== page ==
What Is School Readiness?

Little Boy Receiving His School Bag

At age four or five, your child will be ready to make the transition to primary school education. But whilst they might be old enough to attend, are you certain that they are mentally prepared? If you aren’t confident in your child’s “school readiness” and want some guidance on what they need to know before they start, then read this blog to find out more.

What Is School Readiness, And What Does It Mean?

School readiness encompasses a child’s development in many different areas of their lives. Their behaviours, knowledge and skillsets act as a measure of how ready they are to move to the next stage of their education. It's common for parents to believe a child is ready for school once they can write their own name and understand basic patterns, shapes and colours, but these are far from the only skills a child will need.

It's critical that a child is also able to communicate with their classmates so they can build healthy friendships, demonstrate respect for their teachers and assert their needs and boundaries effectively. But arguably, the biggest skill they will require is the ability to follow instructions.

How Can I Tell If My Child Is “School Ready”?

If you're trying to figure out if your child is ready for school, it's important to remember that they will enjoy school more, as well as meet or exceed their targets, if they're actually ready to learn. You'll know your child is ready for school if they demonstrate the following:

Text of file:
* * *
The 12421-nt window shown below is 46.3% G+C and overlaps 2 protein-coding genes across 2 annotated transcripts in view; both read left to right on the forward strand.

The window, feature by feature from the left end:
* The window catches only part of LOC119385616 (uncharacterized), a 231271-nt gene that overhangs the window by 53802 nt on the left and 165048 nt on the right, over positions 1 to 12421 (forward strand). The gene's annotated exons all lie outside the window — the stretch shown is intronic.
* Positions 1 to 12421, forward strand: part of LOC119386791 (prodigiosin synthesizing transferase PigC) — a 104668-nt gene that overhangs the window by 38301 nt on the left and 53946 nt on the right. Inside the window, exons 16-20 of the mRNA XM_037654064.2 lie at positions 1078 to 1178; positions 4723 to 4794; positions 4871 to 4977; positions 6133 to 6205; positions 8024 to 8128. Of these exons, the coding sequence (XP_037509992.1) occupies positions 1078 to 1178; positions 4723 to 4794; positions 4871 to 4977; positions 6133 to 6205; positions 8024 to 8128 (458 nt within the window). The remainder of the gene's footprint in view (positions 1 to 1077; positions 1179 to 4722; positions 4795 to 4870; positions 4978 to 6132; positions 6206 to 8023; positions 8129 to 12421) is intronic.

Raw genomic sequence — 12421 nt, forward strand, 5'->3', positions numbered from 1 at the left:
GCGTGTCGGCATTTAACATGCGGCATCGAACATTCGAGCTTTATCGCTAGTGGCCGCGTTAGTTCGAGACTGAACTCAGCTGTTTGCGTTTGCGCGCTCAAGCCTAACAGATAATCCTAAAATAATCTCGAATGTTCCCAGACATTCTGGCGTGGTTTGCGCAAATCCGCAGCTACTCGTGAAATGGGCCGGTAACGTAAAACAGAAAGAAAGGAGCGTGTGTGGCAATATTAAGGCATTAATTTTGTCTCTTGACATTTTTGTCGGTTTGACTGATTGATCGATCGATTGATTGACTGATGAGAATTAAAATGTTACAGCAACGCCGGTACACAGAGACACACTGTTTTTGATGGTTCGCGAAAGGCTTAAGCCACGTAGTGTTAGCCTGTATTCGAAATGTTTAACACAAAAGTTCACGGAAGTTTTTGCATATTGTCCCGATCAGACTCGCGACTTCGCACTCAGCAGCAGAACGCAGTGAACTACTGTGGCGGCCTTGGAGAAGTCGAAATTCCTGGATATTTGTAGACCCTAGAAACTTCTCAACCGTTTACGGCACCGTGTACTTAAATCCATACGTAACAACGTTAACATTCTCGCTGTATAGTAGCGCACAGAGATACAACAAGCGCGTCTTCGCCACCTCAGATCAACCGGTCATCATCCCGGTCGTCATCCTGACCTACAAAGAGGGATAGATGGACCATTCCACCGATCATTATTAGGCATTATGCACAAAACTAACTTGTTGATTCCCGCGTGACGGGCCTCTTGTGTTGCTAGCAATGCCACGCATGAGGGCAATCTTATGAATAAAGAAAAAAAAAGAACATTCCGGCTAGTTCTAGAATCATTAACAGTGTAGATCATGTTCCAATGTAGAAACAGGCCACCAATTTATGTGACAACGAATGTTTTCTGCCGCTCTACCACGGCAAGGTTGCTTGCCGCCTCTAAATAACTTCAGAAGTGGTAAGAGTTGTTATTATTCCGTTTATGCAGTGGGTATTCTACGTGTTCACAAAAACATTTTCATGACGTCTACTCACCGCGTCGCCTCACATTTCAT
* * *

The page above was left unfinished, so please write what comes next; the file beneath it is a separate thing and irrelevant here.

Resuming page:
Social Agreeableness

A child who is ready for school should be friendly and comfortable around other people, be open and honest, and be able to recognise other people's emotional states. They should also be able to share with other children and exhibit basic manners and politeness. Similarly, they should be comfortable playing alone.

Emotional Awareness

A child with good levels of emotional awareness can control their own emotions with little intervention from adults. Whilst they understandably might need some guidance managing more difficult or upsetting feelings, they will be able to show an appreciation rather than frustration towards classroom rules.

Language Usage

Being able to talk to other adults and children in a clear and concise voice is incredibly important for children starting school. They should also be able to understand stories and listen to others, which will help them to develop meaningful relationships.

Physical Health And Co-Ordination

Is your child fit and healthy in general? Do they have good physical coordination that enables them to run around, catch balls and play with the other children in the playground? And what about their fine motor skills? If any of these are lacking, you should find ways to support your child with these challenges before they start school.


Your child should be able to manage basic functions alone, such as going to the toilet, dressing themselves and unwrapping their lunches. These are simple tasks that can be easily taught.

How To Help Your Child Become More School Ready

There is plenty you can do to encourage your child to be ready to start school, such as:
  • Encouraging your child to have reciprocal conversations with you
  • Teaching your child how to dress and undress themselves
  • Teaching them to write and draw using different mediums, which will boost their fine motor skills
  • Reading bedtime stories with them to develop their comprehension
  • Arranging playdates with friends to encourage social growth
For more tips, check out the rest of our blog today!